The Treasury has opened the door for feedback on the North Sea windfall tax as draft legislation has today been published.
A consultation seeking technical responses to the levy has been opened until June 28 ahead of the full Bill being published in earnest.
Chancellor Rishi Sunak unveiled the Energy Profits Levy last month, with immediate effect, in response to the escalating cost of living crisis.
The measure increases the tax rate on oil firms’ profits by 25% – to a total of 65% – which Mr Sunak said would raise £5bn in its first 12 months.
He also increased investment incentives to 91 pence for every pound spend, meaning companies should be taxed less the more they invest.
However the industry has criticised lack of clarity on the incentives, particularly as they do not appear to apply to renewable energy, which make up the brunt of planned spending for energy majors.
Meanwhile, this week Harbour Energy CEO Linda Cook wrote to the Chancellor urging him to revise the “seriously flawed” proposals which she said will disproportionately hit independent players.
Seeking a meeting
Analysts have been in agreement that the uncertainty caused by the windfall tax will ultimately see certain projects shelved and investment earmarked for the UK diverted elsewhere.
Industry trade body Offshore Energies UK (OEUK) said it will use the consultation to argue the case for a “stable tax regime” and is seeking a meeting with the Treasury.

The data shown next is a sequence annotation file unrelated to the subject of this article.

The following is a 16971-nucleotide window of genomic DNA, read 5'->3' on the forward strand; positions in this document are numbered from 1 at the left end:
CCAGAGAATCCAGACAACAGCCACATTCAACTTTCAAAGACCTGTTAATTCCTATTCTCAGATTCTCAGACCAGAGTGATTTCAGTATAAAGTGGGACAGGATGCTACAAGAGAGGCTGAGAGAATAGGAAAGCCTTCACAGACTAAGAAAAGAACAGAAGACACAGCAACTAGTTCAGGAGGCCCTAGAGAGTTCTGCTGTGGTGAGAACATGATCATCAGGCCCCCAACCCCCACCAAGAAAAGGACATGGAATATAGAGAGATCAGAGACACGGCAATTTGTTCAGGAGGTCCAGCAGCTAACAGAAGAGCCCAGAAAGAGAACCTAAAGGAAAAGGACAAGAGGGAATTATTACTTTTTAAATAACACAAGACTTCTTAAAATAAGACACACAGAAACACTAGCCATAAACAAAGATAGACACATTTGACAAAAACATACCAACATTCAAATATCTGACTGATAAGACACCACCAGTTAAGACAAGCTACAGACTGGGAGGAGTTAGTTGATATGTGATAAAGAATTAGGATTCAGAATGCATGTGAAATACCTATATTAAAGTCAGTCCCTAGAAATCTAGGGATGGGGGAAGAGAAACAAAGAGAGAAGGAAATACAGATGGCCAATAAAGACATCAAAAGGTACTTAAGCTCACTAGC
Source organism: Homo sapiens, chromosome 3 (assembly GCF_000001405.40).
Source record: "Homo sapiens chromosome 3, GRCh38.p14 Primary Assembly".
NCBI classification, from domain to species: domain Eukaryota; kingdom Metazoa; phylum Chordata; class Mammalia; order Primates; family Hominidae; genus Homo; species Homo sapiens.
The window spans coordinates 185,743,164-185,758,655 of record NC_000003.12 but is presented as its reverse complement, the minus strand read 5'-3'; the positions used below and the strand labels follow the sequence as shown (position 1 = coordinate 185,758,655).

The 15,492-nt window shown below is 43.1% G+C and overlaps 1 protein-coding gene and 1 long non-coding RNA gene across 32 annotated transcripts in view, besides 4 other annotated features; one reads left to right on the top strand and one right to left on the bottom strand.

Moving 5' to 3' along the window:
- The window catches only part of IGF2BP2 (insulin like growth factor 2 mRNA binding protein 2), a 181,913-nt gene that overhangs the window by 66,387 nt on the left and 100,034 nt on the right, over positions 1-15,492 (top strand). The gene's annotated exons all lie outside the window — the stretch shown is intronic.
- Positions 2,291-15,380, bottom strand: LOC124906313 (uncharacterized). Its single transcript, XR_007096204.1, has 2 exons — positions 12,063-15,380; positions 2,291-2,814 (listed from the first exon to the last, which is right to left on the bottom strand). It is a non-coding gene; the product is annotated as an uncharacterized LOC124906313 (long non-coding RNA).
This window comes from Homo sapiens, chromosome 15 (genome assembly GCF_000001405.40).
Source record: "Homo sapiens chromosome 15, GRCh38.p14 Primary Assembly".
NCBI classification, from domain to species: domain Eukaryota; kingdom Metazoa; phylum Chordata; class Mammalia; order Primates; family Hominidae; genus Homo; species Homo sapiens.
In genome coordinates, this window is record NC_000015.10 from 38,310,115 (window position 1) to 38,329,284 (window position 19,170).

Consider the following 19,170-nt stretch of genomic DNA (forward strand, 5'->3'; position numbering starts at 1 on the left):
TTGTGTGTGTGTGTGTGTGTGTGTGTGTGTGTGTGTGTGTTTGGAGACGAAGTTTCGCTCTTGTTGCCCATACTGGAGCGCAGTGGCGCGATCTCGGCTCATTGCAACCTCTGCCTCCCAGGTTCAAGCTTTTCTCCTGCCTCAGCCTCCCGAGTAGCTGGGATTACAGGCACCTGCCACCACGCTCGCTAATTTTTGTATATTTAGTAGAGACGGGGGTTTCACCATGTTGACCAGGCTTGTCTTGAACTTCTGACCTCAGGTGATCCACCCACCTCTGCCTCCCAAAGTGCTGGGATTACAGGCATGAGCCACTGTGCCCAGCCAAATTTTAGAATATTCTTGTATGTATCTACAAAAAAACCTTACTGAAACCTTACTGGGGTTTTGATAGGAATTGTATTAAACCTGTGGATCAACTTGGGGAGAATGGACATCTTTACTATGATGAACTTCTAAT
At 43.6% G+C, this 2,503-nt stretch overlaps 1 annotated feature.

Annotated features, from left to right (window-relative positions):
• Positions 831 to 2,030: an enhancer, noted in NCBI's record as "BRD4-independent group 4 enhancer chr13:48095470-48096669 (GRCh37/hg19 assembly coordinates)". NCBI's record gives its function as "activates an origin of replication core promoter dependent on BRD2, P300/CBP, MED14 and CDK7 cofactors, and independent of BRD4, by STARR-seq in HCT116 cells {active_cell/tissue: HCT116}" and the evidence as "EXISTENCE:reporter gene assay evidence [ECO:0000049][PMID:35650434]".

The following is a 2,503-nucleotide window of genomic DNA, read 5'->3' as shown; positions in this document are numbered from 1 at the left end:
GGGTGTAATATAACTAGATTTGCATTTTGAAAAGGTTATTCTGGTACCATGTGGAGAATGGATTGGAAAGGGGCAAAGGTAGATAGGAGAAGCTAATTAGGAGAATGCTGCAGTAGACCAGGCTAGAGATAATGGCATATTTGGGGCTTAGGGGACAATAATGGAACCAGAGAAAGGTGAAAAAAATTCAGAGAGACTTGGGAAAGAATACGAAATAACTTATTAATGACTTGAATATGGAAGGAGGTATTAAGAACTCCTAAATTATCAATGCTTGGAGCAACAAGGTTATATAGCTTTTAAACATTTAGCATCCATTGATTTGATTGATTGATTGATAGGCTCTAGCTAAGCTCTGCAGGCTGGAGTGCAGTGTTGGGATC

The group said industry is already expected to deliver £7.8bn in production taxes this year and the extra levy will hurt energy supplies and the transition to clean fuels.
External relations director Jenny Stanning said: “We continue our dialogue with No 10, HMT and BEIS to ensure the sector is heard throughout the process of designing the legislation.
“We continue to call for a meeting with the Treasury to set out the positive contribution of this sector.
“The problem is that new taxes dent investor and industry confidence. That is why the industry always considers a stable and predictable fiscal regime to be key to its investment criteria. Ensuring reliable supplies of home produced energy is essential to ensure we don’t further add to the cost of living crisis.”
Climate security = energy security
It comes as Alok Sharma, the president of the COP26 climate summit in Glasgow last year, addressed the Global Offshore Wind Conference in Manchester today.
He told delegates that climate and energy security are one and the same as the world responds to Putin’s invasion of Ukraine and the soaring cost of gas.
“Putin’s brutal and illegal invasion has demonstrated to countries the dangers or relying on fossil fuels controlled by a hostile actor,” he said.
“And countries now understand the benefits of low cost, home-grown renewables, the price of which cannot be manipulated from afar. In short, climate and environmental security are now synonymous with energy and national security.”